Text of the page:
“Tabloid” Tells About Sex in Chains
Reviewed by Shirrel Rhoades
Documentary filmmaker Errol Morris (Academy Award winner for “The Fog of War: Eleven Lessons from the Life of Robert S. McNamara”) was reading an article about cloning in The New York Times. In the last paragraph was a sentence saying that the woman who’d had her dog cloned in Korea was the same woman involved in the “Sex in Chains” story from years ago.
“That’s how it works, actually,” he says of stumbling across the topic for his next film. Turns out, dog cloner “Bernann McKinney” was actually Joyce Bernann McKinney, the woman convicted of kidnapping and sexually molesting a young Mormon missionary in 1977.
He called up McKinney, now a realtor in North Carolina, requesting an interview, but it took a while for her to agree.
“Tabloid” – currently playing at the Tropic Cinema – is a documentary about the sensationalism surrounding the so-called Case of the Manacled Mormon.
The story is juicy: a young Mormon missionary in England went missing. When Kirk Anderson turned up a few days later, he claimed he’d been abducted by a blonde who chained him to a bed and had her way with him.
The blonde was Joyce McKinney, a former Miss Wyoming. Although arrested for the crime, she jumped bail and went back to the US. The British courts sentenced her in absentia to a year in jail, but did not attempt to extradite her.
McKinney maintained that the missionary “left with me willingly.”
The British tabloids had a field day, reporting the story with “gusto.” The Daily Mirror was the ringleader, making circulation gains with this story about a woman raping a man.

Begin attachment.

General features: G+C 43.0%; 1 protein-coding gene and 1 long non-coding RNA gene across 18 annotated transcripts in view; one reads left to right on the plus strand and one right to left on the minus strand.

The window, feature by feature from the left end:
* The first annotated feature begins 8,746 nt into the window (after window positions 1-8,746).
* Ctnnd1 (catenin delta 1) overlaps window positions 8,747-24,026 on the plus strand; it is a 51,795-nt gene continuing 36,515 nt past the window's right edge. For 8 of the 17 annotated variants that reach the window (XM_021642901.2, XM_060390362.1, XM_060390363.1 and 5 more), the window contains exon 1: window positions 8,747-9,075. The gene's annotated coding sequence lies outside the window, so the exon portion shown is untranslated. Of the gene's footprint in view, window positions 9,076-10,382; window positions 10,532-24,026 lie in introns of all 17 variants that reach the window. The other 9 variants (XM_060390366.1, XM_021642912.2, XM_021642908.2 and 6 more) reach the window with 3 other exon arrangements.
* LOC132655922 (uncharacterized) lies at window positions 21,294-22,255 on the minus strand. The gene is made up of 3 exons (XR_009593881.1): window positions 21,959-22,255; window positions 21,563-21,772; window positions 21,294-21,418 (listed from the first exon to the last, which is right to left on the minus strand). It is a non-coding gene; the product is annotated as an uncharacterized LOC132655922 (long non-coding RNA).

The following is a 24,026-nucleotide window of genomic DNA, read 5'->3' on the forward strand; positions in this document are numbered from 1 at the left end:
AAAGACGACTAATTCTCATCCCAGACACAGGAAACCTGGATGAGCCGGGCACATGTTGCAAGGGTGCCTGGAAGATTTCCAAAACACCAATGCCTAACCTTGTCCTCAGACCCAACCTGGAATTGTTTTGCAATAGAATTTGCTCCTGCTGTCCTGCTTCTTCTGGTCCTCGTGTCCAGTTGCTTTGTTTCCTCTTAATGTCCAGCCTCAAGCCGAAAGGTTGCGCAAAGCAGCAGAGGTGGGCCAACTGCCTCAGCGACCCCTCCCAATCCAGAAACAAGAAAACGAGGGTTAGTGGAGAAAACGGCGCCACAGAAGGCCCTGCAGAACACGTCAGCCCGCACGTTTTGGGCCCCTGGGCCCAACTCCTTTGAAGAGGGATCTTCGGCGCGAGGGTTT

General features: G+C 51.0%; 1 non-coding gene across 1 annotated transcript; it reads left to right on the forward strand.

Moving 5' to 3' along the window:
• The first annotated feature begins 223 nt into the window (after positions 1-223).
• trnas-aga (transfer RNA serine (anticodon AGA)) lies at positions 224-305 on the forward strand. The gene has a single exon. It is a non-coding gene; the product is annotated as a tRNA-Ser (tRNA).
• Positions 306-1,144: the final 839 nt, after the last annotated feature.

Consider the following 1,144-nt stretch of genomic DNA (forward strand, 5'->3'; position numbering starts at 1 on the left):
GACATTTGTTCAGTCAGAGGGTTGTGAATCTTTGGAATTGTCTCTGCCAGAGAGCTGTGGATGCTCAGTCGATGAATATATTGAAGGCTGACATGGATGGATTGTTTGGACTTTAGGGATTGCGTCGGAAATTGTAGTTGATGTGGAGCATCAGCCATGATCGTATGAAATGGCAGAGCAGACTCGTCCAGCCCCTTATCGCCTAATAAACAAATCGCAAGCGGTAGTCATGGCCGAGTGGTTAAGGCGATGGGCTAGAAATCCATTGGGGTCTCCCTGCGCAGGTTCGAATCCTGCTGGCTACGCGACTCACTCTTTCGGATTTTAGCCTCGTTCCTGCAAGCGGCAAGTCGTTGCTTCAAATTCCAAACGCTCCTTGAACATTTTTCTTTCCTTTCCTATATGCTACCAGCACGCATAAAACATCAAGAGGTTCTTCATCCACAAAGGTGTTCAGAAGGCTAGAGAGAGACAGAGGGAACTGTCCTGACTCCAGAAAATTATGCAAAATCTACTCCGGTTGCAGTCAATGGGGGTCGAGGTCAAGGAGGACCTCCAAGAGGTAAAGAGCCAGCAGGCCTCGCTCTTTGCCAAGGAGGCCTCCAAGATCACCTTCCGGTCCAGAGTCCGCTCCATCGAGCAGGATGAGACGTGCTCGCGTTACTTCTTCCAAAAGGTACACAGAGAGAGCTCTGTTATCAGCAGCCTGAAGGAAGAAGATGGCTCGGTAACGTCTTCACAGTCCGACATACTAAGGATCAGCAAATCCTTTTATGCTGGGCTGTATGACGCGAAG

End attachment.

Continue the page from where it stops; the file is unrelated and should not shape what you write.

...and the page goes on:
Newspapers always find those anomalous “Man Bites Dog” stories good for readership. The Sex in Chains story so dominated the Mirror that its chief competitor, The Daily Mail, began promoting itself as “The paper without Joyce McKinney.”
Errol Morris has tackled some gripping topics in his thirty-plus-years film career, my favorite being “The Thin Blue Line,” about the truth behind the death of a cop. Others include “Gates of Heaven,” about the pet cemetery business; “A Brief History of Time,” about physicist Stephen Hawking; and “Vernon, Florida,” about the eccentric residents of this southern town.
As a documentarian, Morris draws on his background as a private investigator who specialized in Wall Street cases. His “The Thin Blue Line” is credited with freeing a wrongly accused man and gaining a confession from the real killer.
With “Tabloid,” Morris subjects the former beauty queen to his interrogation. “I can never understand the public’s fascination with my love life,” she bemoans all the publicity.
Morris traces her history back to Utah where she met the Mormon man of her dreams, followed him to England, and kidnapped him rather than lose “my special guy.” Chaining him to a bed, she ripped off his “magic underwear” and forced him to have sex with her.
While the excuse for this documentary is examining tabloid sensationalism, it’s really the same kind of prurient interest exhibited by the Daily Mirror that drives this film.
“Do you think a woman can rape a man?” Morris asks her point blank.
“I think that’s like putting a marshmallow in a parking meter,” she replies, still self-delusional.
As she says in the documentary, “You can tell a lie long enough you believe it.”
Despite all the notoriety and legal hassles, McKinney apparently did not give up. In 1984 she was accused of stalking now-married Kirk Anderson.
How obsessed was she? “I would have skied down Mt. Everest nude with a carnation up my nose” to gain his affection, she admits.
Our opinion: Rather than focusing on tabloids, Morris would have been better served to explore sexual obsession.
Hm, I once dated a former Miss Wyoming, but she didn’t try to chain me up or suggest I try on a pair of handcuffs. She didn’t even offer me a carnation. Go figure.
[from Solares Hill]
[from Solares Hill]